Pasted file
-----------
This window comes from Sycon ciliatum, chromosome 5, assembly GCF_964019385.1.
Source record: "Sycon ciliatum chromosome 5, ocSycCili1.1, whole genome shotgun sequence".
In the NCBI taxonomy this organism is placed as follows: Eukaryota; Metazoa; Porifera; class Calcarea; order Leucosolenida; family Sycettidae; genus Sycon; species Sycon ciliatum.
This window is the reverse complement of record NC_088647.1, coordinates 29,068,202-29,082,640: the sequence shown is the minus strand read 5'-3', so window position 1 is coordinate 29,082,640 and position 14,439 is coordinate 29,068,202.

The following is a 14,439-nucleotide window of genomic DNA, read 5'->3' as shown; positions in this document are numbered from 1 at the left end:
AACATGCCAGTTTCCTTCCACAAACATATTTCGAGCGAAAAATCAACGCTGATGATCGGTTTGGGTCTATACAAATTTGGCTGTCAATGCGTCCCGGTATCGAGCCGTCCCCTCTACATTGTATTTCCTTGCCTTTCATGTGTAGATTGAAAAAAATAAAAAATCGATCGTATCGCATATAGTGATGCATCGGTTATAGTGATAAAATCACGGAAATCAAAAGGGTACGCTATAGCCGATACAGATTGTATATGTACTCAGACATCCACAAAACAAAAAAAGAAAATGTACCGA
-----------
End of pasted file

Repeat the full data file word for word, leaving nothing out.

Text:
This window comes from Sycon ciliatum, chromosome 5, assembly GCF_964019385.1.
Source record: "Sycon ciliatum chromosome 5, ocSycCili1.1, whole genome shotgun sequence".
In the NCBI taxonomy this organism is placed as follows: Eukaryota; Metazoa; Porifera; class Calcarea; order Leucosolenida; family Sycettidae; genus Sycon; species Sycon ciliatum.
This window is the reverse complement of record NC_088647.1, coordinates 29,068,202-29,082,640: the sequence shown is the minus strand read 5'-3', so window position 1 is coordinate 29,082,640 and position 14,439 is coordinate 29,068,202.

The following is a 14,439-nucleotide window of genomic DNA, read 5'->3' as shown; positions in this document are numbered from 1 at the left end:
AACATGCCAGTTTCCTTCCACAAACATATTTCGAGCGAAAAATCAACGCTGATGATCGGTTTGGGTCTATACAAATTTGGCTGTCAATGCGTCCCGGTATCGAGCCGTCCCCTCTACATTGTATTTCCTTGCCTTTCATGTGTAGATTGAAAAAAATAAAAAATCGATCGTATCGCATATAGTGATGCATCGGTTATAGTGATAAAATCACGGAAATCAAAAGGGTACGCTATAGCCGATACAGATTGTATATGTACTCAGACATCCACAAAACAAAAAAAGAAAATGTACCGA